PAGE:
"King, we bear a message from the chief Odan. He bids us say that the people are angry because you and the Prince Akon have given friendship to the wizards from the East. He wishes no harm to you or the prince, but to warn you that he, as commander of the army, cannot hold his men longer unless you renounce the wizard and give back to the people their old rites. I have spoken."

The king raised his silvered head, and fixed his piercing eyes on the envoy.

"Since when has Odan dared to dictate to his king?" he asked sternly.

The envoy was silent, and the king went on.

"In what way does Odan desire that I should renounce the wizard?" he asked sarcastically. "May the king not hear the orders of his subject?"

A dull red flush rose to the cheeks of the envoy, and his voice was thick with badly suppressed rage.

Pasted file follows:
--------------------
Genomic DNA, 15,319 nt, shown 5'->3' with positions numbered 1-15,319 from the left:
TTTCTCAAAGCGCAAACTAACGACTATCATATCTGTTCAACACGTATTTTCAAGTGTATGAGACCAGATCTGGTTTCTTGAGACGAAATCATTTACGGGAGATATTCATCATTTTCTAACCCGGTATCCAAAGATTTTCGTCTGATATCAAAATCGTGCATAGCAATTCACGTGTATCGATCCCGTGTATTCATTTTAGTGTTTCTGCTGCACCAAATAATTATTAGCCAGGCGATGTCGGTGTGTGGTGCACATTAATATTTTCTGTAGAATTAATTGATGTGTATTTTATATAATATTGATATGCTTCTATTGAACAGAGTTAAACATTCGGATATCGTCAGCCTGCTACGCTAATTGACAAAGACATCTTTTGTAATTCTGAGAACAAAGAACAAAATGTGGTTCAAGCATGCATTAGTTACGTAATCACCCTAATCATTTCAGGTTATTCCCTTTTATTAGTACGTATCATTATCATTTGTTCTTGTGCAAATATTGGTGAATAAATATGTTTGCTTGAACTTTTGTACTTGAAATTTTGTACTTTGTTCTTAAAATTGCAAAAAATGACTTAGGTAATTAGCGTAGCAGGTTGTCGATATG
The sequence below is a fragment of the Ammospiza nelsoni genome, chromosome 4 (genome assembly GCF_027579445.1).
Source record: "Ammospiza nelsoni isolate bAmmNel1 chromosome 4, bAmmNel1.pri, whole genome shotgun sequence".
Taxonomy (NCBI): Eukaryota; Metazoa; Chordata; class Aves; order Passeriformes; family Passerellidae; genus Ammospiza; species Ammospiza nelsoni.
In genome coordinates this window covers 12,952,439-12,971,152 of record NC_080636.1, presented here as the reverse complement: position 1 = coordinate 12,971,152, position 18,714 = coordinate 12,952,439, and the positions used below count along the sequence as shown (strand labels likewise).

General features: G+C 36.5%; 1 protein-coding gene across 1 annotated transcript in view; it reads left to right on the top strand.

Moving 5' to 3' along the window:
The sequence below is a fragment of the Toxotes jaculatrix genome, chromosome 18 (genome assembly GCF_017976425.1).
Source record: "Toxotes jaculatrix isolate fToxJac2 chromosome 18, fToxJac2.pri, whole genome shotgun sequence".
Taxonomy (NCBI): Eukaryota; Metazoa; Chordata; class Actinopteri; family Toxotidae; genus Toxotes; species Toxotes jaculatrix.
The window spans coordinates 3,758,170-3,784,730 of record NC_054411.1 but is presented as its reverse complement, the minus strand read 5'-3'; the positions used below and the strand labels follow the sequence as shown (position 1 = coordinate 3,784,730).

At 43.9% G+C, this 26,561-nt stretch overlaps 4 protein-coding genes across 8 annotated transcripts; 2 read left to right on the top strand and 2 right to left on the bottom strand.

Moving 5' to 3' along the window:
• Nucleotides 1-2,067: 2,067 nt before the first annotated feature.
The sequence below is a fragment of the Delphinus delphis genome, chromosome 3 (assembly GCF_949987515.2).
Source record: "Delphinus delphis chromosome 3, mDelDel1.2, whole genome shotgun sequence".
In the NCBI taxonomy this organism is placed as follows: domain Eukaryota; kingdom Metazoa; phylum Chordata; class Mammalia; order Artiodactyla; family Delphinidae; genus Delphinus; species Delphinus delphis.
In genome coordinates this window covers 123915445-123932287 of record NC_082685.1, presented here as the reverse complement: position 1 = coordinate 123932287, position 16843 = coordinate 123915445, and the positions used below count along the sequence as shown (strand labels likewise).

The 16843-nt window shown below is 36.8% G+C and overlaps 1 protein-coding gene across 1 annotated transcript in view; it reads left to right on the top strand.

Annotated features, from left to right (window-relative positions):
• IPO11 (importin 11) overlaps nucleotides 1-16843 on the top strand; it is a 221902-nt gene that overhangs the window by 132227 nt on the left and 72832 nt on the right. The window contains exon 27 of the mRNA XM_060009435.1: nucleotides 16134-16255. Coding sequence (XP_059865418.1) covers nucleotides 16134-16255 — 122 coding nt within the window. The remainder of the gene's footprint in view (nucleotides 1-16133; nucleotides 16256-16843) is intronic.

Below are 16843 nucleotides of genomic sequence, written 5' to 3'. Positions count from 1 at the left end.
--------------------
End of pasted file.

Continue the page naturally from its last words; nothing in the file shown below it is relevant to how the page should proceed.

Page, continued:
"O King," he said, "the will of the people is that the flying wizard should undergo the ordeal by fire, according to the ancient customs of the island."

Dead silence in the great room. Every eye was upon Martin. As for Martin himself, a chill crept down his spine.

The ordeal by fire! The words drummed through his brain, and though no one had told him the exact nature of the ordeal, he had little real doubt about it. Quite clearly it was closely connected with the spouting flame of the gas well.

The king sat as if turned to stone, his eyes fixed upon the envoys. As for Akon, anger and grief struggled upon his fine face. Martin knew that they were both longing to help him, yet for some reason unable to do so.

The pause seemed to Martin to last an age. Really it was only a matter of a few seconds. Then Hymer stepped forward.

"Hear me, O men of Odan!" he said, in his deep voice. "On behalf of the white man from the East, whom ye term wizard, I accept the challenge. Tomorrow at the hour of noon he shall tread the path of fire. I have spoken."